Further, the fund house pointed out that under regulation 41 of the Securities and Exchange Board of India’s (mutual fund) regulations, the wind-up process would require vote from unitholders to authorise the trustees.
FTMF also clarified that voting in ‘negative’ will not reverse the wind-up decision taken for the schemes or lead to restart of redemptions or fresh subscriptions in these schemes.
The fund house said that borrowing levels in some of the wound-up funds saw a marked reduction as these started to see cash flows via coupons, scheduled maturities and prepayments.
On concerns over the maturity profiles of these schemes, FTMF said that the schemes will explore all possibilities to monetise the underlying assets in the portfolio before their respective maturities. While the aim will be to return the monies well in advance of the maturity dates, the fund house will not resort to distress sales.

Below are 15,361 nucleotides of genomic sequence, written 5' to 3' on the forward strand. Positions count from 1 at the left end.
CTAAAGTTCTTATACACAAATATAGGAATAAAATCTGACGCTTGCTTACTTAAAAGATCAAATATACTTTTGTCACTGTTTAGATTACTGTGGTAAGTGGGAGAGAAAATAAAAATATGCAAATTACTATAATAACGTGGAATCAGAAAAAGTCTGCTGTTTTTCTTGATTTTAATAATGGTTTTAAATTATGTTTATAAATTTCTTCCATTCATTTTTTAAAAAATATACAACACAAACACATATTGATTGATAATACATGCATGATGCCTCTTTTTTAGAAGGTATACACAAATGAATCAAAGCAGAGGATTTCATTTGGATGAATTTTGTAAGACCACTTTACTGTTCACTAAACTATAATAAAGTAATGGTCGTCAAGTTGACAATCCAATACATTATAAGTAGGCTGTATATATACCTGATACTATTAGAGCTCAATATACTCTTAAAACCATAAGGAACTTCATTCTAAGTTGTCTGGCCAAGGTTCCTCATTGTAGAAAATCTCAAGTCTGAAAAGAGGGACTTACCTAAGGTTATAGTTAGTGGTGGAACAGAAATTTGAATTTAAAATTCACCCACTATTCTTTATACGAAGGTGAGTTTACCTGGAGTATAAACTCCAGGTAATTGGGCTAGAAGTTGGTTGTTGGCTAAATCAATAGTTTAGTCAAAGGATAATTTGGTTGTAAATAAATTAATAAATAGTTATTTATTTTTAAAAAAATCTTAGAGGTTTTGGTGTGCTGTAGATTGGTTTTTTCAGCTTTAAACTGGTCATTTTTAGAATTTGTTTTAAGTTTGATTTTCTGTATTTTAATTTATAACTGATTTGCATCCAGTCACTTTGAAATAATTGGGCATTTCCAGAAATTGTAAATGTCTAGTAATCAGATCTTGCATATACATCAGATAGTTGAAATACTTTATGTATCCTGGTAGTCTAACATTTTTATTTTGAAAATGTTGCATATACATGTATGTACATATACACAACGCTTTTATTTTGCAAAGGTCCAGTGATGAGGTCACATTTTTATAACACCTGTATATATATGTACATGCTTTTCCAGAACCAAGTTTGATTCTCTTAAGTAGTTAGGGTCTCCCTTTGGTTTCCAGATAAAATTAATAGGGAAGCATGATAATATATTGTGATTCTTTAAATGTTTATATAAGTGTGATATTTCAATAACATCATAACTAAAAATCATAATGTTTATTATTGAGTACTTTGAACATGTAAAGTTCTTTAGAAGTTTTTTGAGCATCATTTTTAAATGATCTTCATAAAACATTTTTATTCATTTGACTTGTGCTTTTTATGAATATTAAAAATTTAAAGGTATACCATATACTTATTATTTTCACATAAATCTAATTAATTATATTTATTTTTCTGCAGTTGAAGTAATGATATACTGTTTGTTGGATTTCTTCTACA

The investors will shortly receive an email from the fund house with a ‘notice’ related to the ‘voting process’. The voting activity will be conducted separately for each of the schemes. This means that if an investor has exposure to one or more of the wind-up schemes, he or she will have to vote separately for each scheme they are invested in.
FTMF re-iterated that it remains committed to India and understands the only way to re-build its brand reputation and regain investors’ trust, is to pay the maximum possible value to all unitholders in the shortest possible time in these ‘unprecedented’ times.
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